Flea and parasite treatments will also determine how often should you bathe a ferret. Fleas carry harmful illnesses. If left unchecked, they can make your ferret very sick. If you suspect fleas, take your ferret to the vet. They will recommend an appropriate flea treatment. This is usually a ferret-safe flea shampoo. In addition, the vet will tell you how often you will have to shampoo your ferret.

Trimming nails

Wondering what to use to cut your ferret’s nails? A pair of cat nail clippers works well. These nail clippers resemble small scissors that have a notch in its blade. Small-sized human nail cutters work just as well too.

While cutting the nail, cut only the sharp tip. Avoid cutting too far back. You might accidentally cut the quick. This is the portion that contains nerve endings and blood vessels. Cutting this portion may cause bleeding and discomfort. Ferrets have translucent nails. The quick is noticeable because it is pink in color. Cut enough so that you leave some nail in front of this pink portion.

In case your ferret’s nails are dark, you will have to guess according to shape. The tip will appear hollow and pointed when viewed from below. If it is still difficult, cut only a quarter of the tip.

What should you do if you nick the quick? Keep some cotton at hand. Apply gentle pressure at the bleed site. Ensure the blood is wiped away before placing your ferret back into its cage.

If cutting your ferret’s nails scares you, visit your vet or a pet groomer.

Brushing your ferret’s fur

Like dogs, ferrets benefit from daily fur brushing. It keeps their coat shiny and healthy. It also minimizes fur loss. Ferrets have a tendency to ingest their fur while licking. This creates hairballs in their stomach which eventually cause stomach issues. To prevent hairballs, give preventative care. These are gels that can be given as treats.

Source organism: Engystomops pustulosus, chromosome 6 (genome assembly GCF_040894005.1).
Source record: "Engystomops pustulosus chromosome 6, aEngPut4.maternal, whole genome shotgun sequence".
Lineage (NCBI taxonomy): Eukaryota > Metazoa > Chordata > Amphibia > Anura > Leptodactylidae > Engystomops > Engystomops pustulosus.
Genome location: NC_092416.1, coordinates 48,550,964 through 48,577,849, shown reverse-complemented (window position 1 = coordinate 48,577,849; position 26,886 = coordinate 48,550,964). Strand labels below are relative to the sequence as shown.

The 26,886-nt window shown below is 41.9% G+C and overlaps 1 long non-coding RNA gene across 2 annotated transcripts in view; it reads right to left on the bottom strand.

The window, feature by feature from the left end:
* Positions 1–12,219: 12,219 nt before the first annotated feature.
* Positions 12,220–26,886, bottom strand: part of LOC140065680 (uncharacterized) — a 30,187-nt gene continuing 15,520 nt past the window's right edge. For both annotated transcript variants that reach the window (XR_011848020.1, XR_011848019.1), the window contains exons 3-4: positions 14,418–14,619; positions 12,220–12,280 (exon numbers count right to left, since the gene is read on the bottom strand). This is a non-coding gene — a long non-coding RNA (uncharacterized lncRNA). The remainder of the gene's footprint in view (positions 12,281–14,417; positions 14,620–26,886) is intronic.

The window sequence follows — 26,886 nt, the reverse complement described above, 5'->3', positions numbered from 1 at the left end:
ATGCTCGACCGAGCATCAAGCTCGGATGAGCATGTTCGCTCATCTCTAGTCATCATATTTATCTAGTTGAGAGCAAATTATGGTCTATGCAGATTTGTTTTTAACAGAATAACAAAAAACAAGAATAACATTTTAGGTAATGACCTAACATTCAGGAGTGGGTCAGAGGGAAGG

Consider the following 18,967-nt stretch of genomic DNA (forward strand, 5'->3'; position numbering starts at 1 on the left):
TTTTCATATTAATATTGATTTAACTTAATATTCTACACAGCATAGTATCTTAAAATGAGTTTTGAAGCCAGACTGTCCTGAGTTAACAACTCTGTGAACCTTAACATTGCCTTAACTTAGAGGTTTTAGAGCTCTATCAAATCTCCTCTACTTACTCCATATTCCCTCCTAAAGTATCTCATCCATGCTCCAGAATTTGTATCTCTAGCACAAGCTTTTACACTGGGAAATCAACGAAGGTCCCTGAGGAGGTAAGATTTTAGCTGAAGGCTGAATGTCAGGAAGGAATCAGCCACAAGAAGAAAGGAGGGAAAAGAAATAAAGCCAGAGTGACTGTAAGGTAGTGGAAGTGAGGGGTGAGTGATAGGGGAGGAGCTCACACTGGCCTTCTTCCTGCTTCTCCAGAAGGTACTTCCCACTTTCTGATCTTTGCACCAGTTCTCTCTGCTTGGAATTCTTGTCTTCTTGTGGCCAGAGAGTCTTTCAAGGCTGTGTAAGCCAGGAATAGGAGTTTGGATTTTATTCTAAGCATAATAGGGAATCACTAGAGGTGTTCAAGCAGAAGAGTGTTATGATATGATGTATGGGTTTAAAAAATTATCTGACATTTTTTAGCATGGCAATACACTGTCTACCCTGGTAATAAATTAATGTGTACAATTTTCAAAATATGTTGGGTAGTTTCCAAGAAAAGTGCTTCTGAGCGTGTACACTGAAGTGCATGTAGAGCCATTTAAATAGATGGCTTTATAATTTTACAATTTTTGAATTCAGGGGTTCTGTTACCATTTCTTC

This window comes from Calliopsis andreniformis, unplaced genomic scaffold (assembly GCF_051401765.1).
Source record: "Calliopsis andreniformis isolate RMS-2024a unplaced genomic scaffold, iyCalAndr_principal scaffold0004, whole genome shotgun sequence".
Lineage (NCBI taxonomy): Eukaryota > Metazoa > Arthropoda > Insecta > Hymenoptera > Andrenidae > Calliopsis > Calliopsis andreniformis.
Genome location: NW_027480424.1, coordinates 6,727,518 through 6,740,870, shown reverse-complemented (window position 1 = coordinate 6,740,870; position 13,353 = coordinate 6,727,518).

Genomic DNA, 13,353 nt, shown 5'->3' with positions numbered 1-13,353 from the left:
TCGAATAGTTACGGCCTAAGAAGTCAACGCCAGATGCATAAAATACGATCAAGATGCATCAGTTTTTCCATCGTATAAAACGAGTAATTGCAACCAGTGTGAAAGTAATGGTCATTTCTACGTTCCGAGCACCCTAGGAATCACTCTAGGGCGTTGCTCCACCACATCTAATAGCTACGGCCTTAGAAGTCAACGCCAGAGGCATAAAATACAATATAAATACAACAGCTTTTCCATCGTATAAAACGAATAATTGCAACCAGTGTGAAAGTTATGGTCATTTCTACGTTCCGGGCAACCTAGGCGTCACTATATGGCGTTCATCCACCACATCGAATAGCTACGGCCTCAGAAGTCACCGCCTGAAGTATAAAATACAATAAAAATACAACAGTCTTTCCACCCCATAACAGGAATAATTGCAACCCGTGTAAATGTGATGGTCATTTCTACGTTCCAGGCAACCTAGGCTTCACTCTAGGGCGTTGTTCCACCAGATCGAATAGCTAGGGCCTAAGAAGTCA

When it comes to brushing, most ferrets are not keen about sitting through a brushing session. You have to keep the brushing sessions short and fast. Use a brush with short and soft bristles, such those used for cats. You may also try rubber grooming brushes. These are excellent for collecting loose hair.

Cleaning the ears

Wax build up is a common occurrence in ferrets. Regular cleaning will prevent excess wax, keeping infections at bay. Ear wax is brownish red or red. The texture is sticky. With routine cleaning, you will notice changes in the texture, color, and quantity of the ear wax. If you notice a change, it can be due to ear mites or an infection. In this case, visit the vet.

How do you clean the ears? Use a mild solution recommended by the vet. A product that is safe for kittens may be used for your ferret. Place a few drops inside its ear and massage the area. Your ferret may start shaking its head. This will help dislodge the wax. It’s a messy process but necessary. You may use a cotton swab dipped in the cleanser to clean out the ear. Avoid pushing the ear bud into the ear canal. This may be challenging if your ferret is squirming.

How do you know if there are ear mites? You will notice large amounts of black or dark brown wax. The wax will smell foul. Another indication is if your ferret keeps shaking its head or scratching its ears.

Brushing teeth

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As in humans, regular teeth brushing is an excellent preventative measure. Brush your pet ferret’s teeth once a week. This is not an easy step, however getting your ferret into this routine will help avoid dental issues in the future.

Use a finger brush or toothbrush used for cats. A finger brush is a rubber tube that slides over your finger. The toothbrush will have a long handle with a small head filled with soft bristles. You may use a liquid toothpaste meant for ferrets. Avoid using your toothpaste. The ingredients are toxic for a ferret. If you’re unsure about which product to use, speak to your veterinarian.

Start from the outside surfaces and gums. Always apply gentle pressure, especially to the gums. As with other grooming methods, you need to be patient. Your ferret may resist and even run away. As with all ferret care routines, take it slowly. Use rewards and verbal praise.

How often should you bathe a ferret? Stick to it once a month. Other hygiene steps should be carried out more often. A healthy ferret is a happy ferret.